Tuesday, February 21, 2012

It's The Little Things...











When my mother passed away, my sisters and I met with the appropriate individuals at the funeral home to make all the necessary arrangements. The papers created at that visit are often known as ‘first papers’. This was not an easy time, but my mother had already met with them before she passed away and made a lot of the arrangements ahead of time. 

Often this is not the case and the whole ordeal can cause a multiplicity of errors to happen. Grief can cause a lapse in memory, as well as confusion, as to how to even handle the tiniest of details never mind remembering pertinent information. My sisters and I were very grateful for all our mother had done ahead of time.

Most of her obituary was pre-written along with her funeral arrangements and we only had to add a few minor things. Putting together the actual church service, creating the program with the right individuals and lastly choosing a ‘funeral memorial card’ were things left to our care.

My mother was a devout Catholic and so was the majority of her friends and family and tradition provided these memorial cards to all who paid their respects at the funeral home. The nice thing about these cards is that there is usually some kind of vital information of the deceased on the card as well as the name of the funeral home which can be a place to start one's’ research.

In the article by Elizabeth Kelley Kersterns, she states that "Funeral cards have a long history and have social customers attached. These cards were distributed to family members, friends, and the surrounding community in a timely manner to alert invitees to the date and time of the funeral. Recipients of a funeral card were expected to attend the funeral or risk offending family members. ..."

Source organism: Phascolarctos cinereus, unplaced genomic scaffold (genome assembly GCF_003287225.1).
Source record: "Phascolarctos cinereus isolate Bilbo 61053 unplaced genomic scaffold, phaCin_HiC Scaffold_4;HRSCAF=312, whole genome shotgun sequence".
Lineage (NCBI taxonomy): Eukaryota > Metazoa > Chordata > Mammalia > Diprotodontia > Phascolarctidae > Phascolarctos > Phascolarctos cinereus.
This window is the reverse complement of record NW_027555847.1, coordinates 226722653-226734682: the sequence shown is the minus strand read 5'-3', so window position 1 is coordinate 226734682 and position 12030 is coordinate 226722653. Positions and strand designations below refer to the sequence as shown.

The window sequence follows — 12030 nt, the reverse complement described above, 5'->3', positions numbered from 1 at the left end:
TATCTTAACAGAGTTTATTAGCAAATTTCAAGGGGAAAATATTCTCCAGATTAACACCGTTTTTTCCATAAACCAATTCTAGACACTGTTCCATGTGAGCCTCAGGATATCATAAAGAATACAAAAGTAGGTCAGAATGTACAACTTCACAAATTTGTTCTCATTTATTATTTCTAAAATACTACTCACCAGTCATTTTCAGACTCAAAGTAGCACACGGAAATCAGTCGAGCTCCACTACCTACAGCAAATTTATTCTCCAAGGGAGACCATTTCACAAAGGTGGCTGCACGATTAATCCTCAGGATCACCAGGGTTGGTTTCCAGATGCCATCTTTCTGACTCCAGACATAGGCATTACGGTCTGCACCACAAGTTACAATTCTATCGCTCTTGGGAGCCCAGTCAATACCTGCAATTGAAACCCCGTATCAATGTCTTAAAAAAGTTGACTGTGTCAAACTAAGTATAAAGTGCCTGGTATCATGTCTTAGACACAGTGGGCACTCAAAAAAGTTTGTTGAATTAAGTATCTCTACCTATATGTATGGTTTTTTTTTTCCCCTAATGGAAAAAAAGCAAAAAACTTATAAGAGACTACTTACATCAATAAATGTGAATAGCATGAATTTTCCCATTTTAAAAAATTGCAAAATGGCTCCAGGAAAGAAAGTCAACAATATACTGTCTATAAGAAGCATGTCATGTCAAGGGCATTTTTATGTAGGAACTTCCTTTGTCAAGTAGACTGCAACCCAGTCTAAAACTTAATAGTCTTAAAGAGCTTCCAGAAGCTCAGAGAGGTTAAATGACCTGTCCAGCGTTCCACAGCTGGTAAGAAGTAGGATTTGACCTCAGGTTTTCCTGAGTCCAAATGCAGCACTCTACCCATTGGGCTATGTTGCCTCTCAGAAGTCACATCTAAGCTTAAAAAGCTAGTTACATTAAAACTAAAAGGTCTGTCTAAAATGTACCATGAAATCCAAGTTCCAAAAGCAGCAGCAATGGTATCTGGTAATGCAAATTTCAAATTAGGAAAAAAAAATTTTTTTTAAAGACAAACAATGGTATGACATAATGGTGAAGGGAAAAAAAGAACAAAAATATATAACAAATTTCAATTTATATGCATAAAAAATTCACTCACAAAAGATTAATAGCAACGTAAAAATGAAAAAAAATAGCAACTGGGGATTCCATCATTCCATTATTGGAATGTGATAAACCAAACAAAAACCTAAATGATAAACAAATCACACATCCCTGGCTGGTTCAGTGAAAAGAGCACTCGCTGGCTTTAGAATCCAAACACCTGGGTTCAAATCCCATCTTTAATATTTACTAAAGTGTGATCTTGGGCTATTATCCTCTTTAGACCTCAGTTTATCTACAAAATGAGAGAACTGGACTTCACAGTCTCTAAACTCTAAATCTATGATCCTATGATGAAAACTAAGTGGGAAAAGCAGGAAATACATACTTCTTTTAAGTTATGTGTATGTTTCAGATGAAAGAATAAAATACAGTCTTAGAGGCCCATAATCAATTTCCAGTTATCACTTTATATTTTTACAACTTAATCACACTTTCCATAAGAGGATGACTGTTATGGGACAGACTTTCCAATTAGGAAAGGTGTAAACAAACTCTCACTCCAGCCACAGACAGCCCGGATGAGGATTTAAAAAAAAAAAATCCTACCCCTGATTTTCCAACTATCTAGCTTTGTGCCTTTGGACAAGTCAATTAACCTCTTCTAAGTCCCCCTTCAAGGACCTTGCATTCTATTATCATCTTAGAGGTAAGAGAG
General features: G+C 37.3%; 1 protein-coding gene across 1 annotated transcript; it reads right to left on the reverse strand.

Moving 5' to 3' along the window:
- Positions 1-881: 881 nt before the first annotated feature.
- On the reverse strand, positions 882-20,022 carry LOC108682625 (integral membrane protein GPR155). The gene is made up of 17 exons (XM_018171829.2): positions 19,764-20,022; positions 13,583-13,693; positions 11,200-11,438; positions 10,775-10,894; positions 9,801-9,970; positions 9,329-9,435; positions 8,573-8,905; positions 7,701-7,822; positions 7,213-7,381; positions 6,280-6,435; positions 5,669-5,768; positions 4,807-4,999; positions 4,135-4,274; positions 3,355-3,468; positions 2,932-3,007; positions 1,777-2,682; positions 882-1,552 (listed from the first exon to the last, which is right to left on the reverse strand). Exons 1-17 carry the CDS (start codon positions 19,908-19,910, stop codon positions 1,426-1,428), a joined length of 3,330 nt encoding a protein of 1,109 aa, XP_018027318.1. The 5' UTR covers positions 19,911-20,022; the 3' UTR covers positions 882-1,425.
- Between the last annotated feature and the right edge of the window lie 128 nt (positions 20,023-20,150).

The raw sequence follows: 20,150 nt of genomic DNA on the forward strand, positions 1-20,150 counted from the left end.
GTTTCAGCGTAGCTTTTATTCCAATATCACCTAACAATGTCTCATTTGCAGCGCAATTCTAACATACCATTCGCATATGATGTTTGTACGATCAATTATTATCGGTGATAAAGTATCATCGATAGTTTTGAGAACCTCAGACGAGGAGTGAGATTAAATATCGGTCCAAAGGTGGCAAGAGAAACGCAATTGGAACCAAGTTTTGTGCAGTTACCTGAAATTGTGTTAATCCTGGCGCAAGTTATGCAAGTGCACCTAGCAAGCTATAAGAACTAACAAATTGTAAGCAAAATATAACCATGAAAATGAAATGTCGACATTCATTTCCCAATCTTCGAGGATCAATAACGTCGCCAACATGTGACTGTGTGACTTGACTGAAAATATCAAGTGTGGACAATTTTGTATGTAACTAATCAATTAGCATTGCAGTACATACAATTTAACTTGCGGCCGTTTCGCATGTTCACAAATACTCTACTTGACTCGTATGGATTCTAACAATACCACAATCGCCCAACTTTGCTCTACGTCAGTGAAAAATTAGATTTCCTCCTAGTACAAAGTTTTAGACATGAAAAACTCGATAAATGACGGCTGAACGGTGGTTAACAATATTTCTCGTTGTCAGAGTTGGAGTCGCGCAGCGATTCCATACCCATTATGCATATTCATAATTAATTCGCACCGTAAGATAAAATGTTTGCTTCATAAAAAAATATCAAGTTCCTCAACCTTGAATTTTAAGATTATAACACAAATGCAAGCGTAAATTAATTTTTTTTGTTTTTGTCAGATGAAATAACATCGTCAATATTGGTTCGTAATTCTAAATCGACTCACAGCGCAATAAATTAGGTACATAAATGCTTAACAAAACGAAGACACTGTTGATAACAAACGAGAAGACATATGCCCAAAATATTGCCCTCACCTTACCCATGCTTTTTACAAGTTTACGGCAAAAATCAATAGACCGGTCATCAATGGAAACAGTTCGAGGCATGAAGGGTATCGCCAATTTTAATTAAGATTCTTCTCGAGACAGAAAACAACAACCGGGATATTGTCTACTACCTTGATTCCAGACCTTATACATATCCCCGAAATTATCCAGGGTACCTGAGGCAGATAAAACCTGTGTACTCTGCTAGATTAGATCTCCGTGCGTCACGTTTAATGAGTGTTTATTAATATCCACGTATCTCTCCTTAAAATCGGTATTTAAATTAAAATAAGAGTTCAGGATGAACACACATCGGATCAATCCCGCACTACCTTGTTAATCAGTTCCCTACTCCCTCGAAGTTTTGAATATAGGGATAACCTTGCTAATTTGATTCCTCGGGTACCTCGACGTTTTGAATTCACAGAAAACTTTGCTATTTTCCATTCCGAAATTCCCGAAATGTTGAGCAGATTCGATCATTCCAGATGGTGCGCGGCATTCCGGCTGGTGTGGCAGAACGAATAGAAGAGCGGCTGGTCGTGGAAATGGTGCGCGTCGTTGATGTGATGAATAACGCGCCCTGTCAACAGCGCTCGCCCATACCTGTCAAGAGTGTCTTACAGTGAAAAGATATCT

The Internet allows individuals or organizations to share these memorial cards and are a great resource to genealogists and family historians but often are overlooked. If you happen to find some 'funeral memorial cards' among your collection of genealogical documents consider uploading them and sharing them, you may just find some new relatives!

Here are some sites that are spotlighting these cards:




Funeral Cards Online








American-French Genealogical Society Historical Funeral Card Collection








I'm sure that there are other sites out there and would appreciate learning of them through the comments!

Comments and Suggestions are always welcomed!

Building Bridges for All Generations!

Claire (*)
Timeless Genealogies
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